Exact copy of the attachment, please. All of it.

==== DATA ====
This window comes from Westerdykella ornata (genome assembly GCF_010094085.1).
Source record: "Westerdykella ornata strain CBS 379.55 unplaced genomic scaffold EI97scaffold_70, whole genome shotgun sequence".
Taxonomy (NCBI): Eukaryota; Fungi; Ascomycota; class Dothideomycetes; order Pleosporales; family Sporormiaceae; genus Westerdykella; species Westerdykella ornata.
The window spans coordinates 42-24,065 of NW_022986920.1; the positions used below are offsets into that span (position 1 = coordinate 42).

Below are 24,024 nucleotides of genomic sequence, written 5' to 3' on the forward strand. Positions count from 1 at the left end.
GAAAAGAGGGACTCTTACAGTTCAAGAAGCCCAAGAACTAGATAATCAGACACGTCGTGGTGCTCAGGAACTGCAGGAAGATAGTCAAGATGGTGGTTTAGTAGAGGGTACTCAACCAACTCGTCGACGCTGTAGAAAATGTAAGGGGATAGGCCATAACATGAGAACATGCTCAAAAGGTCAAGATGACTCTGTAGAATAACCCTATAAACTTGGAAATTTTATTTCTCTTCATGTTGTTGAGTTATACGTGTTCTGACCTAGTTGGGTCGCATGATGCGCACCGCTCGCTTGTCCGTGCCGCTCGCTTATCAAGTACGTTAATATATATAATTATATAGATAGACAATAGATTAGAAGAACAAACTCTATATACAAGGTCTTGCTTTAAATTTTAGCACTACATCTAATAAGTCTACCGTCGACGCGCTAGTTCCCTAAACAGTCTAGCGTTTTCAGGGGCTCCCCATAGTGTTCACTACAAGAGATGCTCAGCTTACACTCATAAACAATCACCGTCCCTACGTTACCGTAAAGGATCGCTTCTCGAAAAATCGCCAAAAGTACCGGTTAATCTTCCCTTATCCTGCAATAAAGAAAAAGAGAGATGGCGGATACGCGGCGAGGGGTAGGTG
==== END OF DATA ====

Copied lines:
This window comes from Westerdykella ornata (genome assembly GCF_010094085.1).
Source record: "Westerdykella ornata strain CBS 379.55 unplaced genomic scaffold EI97scaffold_70, whole genome shotgun sequence".
Taxonomy (NCBI): Eukaryota; Fungi; Ascomycota; class Dothideomycetes; order Pleosporales; family Sporormiaceae; genus Westerdykella; species Westerdykella ornata.
The window spans coordinates 42-24,065 of NW_022986920.1; the positions used below are offsets into that span (position 1 = coordinate 42).

Below are 24,024 nucleotides of genomic sequence, written 5' to 3' on the forward strand. Positions count from 1 at the left end.
GAAAAGAGGGACTCTTACAGTTCAAGAAGCCCAAGAACTAGATAATCAGACACGTCGTGGTGCTCAGGAACTGCAGGAAGATAGTCAAGATGGTGGTTTAGTAGAGGGTACTCAACCAACTCGTCGACGCTGTAGAAAATGTAAGGGGATAGGCCATAACATGAGAACATGCTCAAAAGGTCAAGATGACTCTGTAGAATAACCCTATAAACTTGGAAATTTTATTTCTCTTCATGTTGTTGAGTTATACGTGTTCTGACCTAGTTGGGTCGCATGATGCGCACCGCTCGCTTGTCCGTGCCGCTCGCTTATCAAGTACGTTAATATATATAATTATATAGATAGACAATAGATTAGAAGAACAAACTCTATATACAAGGTCTTGCTTTAAATTTTAGCACTACATCTAATAAGTCTACCGTCGACGCGCTAGTTCCCTAAACAGTCTAGCGTTTTCAGGGGCTCCCCATAGTGTTCACTACAAGAGATGCTCAGCTTACACTCATAAACAATCACCGTCCCTACGTTACCGTAAAGGATCGCTTCTCGAAAAATCGCCAAAAGTACCGGTTAATCTTCCCTTATCCTGCAATAAAGAAAAAGAGAGATGGCGGATACGCGGCGAGGGGTAGGTG